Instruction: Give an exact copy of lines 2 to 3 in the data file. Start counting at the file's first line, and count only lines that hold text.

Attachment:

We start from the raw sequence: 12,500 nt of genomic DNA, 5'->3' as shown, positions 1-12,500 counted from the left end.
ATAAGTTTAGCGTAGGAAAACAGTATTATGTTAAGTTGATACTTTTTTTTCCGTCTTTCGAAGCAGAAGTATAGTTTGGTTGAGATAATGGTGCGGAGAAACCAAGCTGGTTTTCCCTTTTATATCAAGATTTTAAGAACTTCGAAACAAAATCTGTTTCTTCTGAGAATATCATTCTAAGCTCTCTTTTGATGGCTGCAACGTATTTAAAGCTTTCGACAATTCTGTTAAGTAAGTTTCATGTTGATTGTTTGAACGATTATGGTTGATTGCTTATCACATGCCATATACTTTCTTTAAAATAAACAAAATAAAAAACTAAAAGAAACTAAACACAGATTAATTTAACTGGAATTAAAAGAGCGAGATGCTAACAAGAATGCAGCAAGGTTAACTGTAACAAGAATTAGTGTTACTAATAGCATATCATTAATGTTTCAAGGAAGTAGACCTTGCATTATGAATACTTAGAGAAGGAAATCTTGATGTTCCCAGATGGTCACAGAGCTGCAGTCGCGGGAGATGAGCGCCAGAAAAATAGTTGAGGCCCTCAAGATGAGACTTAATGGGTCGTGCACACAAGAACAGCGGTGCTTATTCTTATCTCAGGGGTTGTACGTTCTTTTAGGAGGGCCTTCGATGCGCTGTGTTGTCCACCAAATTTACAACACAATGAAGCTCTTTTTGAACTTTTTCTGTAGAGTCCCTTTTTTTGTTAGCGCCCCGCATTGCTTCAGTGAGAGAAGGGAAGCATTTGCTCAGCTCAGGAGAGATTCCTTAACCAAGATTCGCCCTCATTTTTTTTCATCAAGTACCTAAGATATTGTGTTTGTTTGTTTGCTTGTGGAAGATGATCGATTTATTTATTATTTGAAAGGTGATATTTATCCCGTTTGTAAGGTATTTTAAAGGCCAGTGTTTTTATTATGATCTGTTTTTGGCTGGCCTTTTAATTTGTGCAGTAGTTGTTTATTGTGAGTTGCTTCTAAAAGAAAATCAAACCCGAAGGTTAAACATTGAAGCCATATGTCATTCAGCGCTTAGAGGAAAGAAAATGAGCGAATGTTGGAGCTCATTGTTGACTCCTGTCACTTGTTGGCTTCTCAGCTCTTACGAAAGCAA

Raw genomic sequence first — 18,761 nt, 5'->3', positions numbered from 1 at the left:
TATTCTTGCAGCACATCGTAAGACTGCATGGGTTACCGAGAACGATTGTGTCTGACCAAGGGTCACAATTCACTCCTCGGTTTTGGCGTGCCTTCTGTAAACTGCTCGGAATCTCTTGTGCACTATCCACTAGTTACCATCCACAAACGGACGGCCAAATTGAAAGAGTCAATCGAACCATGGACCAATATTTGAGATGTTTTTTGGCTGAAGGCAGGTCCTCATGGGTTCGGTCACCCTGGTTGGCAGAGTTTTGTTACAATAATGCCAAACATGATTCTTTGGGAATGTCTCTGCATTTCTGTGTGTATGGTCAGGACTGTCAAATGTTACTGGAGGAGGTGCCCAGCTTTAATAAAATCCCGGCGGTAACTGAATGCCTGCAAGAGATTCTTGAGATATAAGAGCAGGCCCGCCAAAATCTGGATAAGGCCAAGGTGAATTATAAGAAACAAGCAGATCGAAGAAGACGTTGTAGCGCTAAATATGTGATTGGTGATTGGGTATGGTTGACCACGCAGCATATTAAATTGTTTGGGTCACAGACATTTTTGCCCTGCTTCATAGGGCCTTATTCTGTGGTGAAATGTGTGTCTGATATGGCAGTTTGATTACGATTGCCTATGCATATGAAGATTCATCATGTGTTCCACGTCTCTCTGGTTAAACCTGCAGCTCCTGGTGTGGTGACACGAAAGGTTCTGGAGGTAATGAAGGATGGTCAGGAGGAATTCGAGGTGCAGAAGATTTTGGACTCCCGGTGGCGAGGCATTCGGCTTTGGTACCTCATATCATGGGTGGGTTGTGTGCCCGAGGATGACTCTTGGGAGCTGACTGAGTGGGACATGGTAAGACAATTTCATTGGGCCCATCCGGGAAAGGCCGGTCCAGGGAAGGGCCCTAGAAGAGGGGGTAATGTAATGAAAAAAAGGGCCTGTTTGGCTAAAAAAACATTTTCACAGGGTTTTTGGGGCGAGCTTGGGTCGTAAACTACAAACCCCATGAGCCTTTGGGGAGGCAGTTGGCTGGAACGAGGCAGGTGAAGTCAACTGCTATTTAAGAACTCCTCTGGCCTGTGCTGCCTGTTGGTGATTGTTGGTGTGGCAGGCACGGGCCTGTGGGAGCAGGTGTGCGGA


ATAAGTTTAGCGTAGGAAAACAGTATTATGTTAAGTTGATACTTTTTTTTCCGTCTTTCGAAGCAGAAGTATAGTTTGGTTGAGATAATGGTGCGGAGAAACCAAGCTGGTTTTCCCTTTTATATCAAGATTTTAAGAACTTCGAAACAAAATCTGTTTCTTCTGAGAATATCATTCTAAGCTCTCTTTTGATGGCTGCAACGTATTTAAAGCTTTCGACAATTCTGTTAAGTAAGTTTCATGTTGATTGTTTGAACGATTATGGTTGATTGCTTATCACATGCCATATACTTTCTTTAAAATAAACAAAATAAAAAACTAAAAGAAACTAAACACAGATTAATTTAACTGGAATTAAAAGAGCGAGATGCTAACAAGAATGCAGCAAGGTTAACTGTAACAAGAATTAGTGTTACTAATAGCATATCATTAATGTTTCAAGGAAGTAGACCTTGCATTATGAATACTTAGAGAAGGAAATCTTGATGTTCCCAGATGGTCACAGAGCTGCAGTCGCGGGAGATGAGCGCCAGAAAAATAGTTGAGGCCCTCAAGATGAGACTTAATGGGTCGTGCACACAAGAACAGCGGTGCTTATTCTTATCTCAGGGGTTGTACGTTCTTTTAGGAGGGCCTTCGATGCGCTGTGTTGTCCACCAAATTTACAACACAATGAAGCTCTTTTTGAACTTTTTCTGTAGAGTCCCTTTTTTTGTTAGCGCCCCGCATTGCTTCAGTGAGAGAAGGGAAGCATTTGCTCAGCTCAGGAGAGATTCCTTAACCAAGATTCGCCCTCATTTTTTTTCATCAAGTACCTAAGATATTGTGTTTGTTTGTTTGCTTGTGGAAGATGATCGATTTATTTATTATTTGAAAGGTGATATTTATCCCGTTTGTAAGGTATTTTAAAGGCCAGTGTTTTTATTATGATCTGTTTTTGGCTGGCCTTTTAATTTGTGCAGTAGTTGTTTATTGTGAGTTGCTTCTAAAAGAAAATCAAACCCGAAGGTTAAACATTGAAGCCATATGTCATTCAGCGCTTAGAGGAAAGAAAATGAGCGAATGTTGGAGCTCATTGTTGACTCCTGTCACTTGTTGGCTTCTCAGCTCTTACGAAAGCAA

Raw genomic sequence first — 18,761 nt, 5'->3', positions numbered from 1 at the left: